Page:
China has pledged to step up efforts to maintain its global leadership in the EV adoption race, planning to invest RMB 10 billion this year to expand the already world largest EV charging network, a top government official said on Thursday.
Why it matters: More investment from government bodies could ease the burden of struggling automakers and reverse the downward trend in sales by making charging more accessible.
- The move comes as Beijing pushes a new round of technology investment initiative with focuses on 5G networks, data centers and charging facilities for EVs, called “new infrastructure” by Chinese top leaders beginning this year.
Details: China will invest RMB 10 billion ($1.42 billion) to expand the country’s charging network by 50% this year to stimulate EV deployment, Cai Ronghua, a deputy director at the National Development and Reform Center (NDRC) said during a media briefing on Thursday in Beijing.
- A total of 600,000 charging points will be established this year, with private charging points accounting for two thirds of the total number, according to a Xinhua News Agency report (in Chinese). China runs the world’s biggest EV power network with over 1.2 million charging points as of 2019.
- The top economic planner expects over 200,000 new public chargers, or 48,000 charging stations, available along highways, urban roads and in the countryside.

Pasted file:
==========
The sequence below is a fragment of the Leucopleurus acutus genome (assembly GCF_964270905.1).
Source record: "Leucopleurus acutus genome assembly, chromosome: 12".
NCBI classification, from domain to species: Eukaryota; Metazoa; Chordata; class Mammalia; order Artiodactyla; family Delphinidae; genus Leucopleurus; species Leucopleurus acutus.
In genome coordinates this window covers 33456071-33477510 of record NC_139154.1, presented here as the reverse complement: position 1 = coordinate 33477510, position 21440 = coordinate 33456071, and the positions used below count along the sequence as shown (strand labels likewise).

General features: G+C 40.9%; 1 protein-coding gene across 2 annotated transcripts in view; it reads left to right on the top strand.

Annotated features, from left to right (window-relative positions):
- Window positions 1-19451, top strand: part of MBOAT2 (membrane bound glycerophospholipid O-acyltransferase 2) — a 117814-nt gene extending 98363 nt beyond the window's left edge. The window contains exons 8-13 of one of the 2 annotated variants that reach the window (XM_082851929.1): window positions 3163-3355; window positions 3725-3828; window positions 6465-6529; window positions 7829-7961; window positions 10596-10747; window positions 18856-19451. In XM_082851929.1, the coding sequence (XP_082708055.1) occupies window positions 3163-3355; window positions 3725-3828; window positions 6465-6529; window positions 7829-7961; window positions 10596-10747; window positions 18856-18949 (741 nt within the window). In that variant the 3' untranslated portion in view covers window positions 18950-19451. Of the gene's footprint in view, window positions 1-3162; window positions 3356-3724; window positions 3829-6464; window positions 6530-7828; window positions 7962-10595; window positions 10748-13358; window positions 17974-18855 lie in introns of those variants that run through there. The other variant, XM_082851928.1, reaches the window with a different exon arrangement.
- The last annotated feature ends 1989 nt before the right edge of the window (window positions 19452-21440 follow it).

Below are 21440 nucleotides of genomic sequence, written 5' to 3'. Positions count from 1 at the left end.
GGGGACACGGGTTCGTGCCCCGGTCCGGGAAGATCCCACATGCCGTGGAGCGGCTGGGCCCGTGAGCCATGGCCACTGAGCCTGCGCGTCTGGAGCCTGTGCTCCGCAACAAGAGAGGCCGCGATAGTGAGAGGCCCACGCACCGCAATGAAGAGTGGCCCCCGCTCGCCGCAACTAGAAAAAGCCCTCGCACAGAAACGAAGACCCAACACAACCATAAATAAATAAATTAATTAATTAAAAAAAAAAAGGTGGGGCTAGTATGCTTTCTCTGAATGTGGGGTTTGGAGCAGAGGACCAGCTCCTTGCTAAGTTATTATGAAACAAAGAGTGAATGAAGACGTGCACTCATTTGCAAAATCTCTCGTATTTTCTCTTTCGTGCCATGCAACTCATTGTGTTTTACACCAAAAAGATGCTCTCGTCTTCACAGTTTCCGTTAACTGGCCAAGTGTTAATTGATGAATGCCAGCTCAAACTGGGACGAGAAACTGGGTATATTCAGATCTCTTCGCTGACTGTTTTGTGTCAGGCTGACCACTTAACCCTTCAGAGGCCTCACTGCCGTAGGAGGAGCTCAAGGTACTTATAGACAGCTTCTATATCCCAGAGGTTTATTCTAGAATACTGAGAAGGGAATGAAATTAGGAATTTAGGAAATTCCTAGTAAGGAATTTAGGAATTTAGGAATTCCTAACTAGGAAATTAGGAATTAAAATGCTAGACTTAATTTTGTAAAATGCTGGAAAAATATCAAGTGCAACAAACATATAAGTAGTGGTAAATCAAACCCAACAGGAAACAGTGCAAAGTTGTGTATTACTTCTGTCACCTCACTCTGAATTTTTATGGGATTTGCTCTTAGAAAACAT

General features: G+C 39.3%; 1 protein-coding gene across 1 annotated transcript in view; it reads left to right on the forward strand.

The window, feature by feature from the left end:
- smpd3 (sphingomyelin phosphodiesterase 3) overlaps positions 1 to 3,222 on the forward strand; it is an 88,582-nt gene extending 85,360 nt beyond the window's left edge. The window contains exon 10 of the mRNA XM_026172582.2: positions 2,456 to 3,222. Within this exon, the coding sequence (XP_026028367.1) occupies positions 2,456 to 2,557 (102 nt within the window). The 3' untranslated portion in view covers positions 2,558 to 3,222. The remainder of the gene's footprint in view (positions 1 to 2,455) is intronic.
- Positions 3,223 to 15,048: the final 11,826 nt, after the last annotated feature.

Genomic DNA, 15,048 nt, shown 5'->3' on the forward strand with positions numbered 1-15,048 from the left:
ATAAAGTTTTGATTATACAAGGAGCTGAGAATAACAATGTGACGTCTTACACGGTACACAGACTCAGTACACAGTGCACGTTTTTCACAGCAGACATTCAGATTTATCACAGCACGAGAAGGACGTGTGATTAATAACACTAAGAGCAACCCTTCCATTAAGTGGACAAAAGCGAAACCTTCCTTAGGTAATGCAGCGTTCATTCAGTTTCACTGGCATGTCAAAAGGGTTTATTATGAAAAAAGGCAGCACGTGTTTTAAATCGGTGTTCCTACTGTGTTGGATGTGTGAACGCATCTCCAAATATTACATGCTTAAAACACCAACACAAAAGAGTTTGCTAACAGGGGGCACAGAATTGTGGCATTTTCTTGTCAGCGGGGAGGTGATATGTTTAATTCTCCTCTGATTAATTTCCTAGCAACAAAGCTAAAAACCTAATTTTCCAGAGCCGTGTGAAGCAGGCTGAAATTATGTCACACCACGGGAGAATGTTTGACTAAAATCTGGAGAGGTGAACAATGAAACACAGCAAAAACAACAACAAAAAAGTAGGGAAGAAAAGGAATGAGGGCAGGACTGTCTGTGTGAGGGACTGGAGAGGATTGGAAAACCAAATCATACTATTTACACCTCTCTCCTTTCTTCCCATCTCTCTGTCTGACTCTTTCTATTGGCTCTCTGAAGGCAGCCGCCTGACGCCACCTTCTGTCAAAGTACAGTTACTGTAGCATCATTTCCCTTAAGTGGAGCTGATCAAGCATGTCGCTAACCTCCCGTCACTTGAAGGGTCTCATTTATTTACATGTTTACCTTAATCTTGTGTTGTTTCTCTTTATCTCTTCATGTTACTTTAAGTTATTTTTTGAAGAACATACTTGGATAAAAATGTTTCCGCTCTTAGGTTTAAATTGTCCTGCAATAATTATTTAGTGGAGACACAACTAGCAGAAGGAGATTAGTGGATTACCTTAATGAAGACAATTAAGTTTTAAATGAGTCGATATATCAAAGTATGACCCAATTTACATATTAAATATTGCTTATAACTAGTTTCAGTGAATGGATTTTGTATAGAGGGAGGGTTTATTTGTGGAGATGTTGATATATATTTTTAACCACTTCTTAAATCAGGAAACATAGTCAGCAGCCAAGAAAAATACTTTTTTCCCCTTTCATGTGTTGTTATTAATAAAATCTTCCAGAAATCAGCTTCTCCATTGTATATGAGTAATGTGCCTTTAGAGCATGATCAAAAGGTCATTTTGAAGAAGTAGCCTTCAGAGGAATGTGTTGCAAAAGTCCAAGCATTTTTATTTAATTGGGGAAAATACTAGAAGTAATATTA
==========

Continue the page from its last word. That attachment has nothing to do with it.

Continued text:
- Widespread charging infrastructure is expected to reduce the “range anxiety” from potential customers. China in 2015 planned to build a countrywide network of 4.8 million charging points to accommodate 5 million EVs on the roads by 2020 but has only achieved one-fourth of that.
- EV makers are ramping up the efforts. Chinese media reported in January about Tesla’s plans to open 4,000 new superchargers across China this year, which almost doubled the current number.
- Nio, however, plans to expand its battery-swapping network by 40% to 173 stations this year. It currently runs 25 supercharging stations but offers users access to more than 300,000 public chargers from service operators on its app.
- The cash-strapped EV maker has reportedly spent RMB 2 billion on charging service network and been looking to spin off Nio Power, its EV charging service unit in search of external funding since mid-last year, with no updates being disclosed.
Context: China has announced a series of policy stimulus, including two-year extension of subsidies and tax breaks on EV purchase in bid to cement its position as the world biggest EV market.
- Germany is playing catching-up. Chancellor Angela Merkel’s government in November increased EV subsidies by 50% to €6,000 (about $6,600) per vehicle, almost double the subsidy in China, while calling for industry for participation to build one million points over the next 10 years.